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Philosophy of Education

From the book "Unequal Protection: The Rise of Corporate Dominance and the Theft of Human Rights," by Thom Hartmann:

"As somebody involved in education issues (I'm on the board of directors of a private school in New Hampshire, and have written six education-related books) I had wondered why the Bush administration would propose doubling the testing burden on public schoolchildren when both good science and common sense say that decreasing classroom size, increasing teacher training and resources, and other less expensive and more local methods are far more effective at helping children learn.

"Then the office of Senator Jim Jeffords gave me a study from the Congressional Research Service from July 9, 2001, titled "Educational Testing: Bush Administration Proposals and Congressional Response." The report, produced for members of Congress and not generally available to the public, noted, "Estimated aggregate state-level expenditures for assessment programs in FY2001 are $422.8 million."

"Suddenly, it all made sense: Most standardized tests are sold to schools by a small number of very large corporations, and those corporations are now scheduled to make hundreds of millions more dollars under the Bush proposals.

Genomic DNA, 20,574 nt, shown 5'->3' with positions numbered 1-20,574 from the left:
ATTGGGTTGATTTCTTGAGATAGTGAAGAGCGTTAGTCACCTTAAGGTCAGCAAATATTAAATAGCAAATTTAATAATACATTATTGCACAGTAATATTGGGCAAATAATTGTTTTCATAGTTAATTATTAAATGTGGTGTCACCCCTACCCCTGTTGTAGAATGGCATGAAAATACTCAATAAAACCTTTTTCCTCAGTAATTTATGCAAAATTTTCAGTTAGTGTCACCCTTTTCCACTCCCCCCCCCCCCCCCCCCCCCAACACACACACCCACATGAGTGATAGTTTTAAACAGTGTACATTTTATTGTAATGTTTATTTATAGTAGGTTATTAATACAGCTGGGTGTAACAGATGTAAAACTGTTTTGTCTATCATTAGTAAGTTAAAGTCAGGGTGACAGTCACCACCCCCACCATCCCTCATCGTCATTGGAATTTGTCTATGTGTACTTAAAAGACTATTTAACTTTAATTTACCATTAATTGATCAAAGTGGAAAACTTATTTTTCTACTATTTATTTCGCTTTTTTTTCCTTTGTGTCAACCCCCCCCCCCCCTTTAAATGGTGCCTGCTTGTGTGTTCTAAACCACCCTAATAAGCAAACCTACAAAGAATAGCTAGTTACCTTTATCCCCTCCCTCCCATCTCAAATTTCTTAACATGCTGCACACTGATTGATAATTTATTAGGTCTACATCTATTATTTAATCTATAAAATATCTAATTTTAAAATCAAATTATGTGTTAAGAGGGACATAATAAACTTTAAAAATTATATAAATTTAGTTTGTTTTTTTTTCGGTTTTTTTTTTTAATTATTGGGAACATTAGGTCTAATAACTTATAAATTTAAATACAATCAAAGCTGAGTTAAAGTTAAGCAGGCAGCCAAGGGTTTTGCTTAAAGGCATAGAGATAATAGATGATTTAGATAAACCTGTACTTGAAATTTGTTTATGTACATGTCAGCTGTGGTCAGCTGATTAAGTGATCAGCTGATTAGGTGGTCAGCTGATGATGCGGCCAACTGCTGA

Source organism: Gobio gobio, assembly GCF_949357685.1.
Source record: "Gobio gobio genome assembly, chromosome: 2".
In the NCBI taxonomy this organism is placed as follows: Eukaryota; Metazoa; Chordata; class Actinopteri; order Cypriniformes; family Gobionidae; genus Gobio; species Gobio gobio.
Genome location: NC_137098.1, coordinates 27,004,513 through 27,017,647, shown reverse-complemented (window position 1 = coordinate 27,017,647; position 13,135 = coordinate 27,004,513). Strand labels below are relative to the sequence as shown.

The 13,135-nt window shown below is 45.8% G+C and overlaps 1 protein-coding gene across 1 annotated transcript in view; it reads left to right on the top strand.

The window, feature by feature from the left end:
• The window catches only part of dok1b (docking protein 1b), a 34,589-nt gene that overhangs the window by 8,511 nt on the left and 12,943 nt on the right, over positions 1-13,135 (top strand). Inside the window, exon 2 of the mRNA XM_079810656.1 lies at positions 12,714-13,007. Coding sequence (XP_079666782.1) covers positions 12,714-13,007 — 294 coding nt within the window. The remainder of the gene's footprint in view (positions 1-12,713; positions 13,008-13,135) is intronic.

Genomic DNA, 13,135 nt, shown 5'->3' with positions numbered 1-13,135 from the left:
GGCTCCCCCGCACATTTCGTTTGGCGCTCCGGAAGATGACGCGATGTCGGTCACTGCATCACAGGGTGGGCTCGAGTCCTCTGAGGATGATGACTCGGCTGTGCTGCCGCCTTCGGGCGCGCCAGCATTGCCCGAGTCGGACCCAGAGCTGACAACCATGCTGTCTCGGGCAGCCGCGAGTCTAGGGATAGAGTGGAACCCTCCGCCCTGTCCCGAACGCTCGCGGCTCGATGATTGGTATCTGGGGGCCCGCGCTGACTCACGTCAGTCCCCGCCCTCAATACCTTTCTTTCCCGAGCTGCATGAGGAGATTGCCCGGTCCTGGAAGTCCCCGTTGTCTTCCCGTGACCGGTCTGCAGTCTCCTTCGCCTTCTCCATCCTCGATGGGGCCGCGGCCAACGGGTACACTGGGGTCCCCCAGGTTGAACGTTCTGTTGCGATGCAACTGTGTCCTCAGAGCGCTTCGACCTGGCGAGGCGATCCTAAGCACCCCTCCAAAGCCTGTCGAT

"In fact, the report notes that the Senate version of the Bush plan would "authorize a total of $400 million for state assessment development grants for FY2002;" "authorize $110 million for expansion of NAEP state assessments," and "authorize $50 million for state performance awards" -- all in addition to the current $422 million that the states were already spending on testing. The testing industry would more than double in size in a single year, helping a handful of large corporations get very much richer from this redistribution of tax dollars, whether it helps kids learn or not." (page 239)

You may buy "Unequal Protection" from Amazon,, and other fine booksellers.


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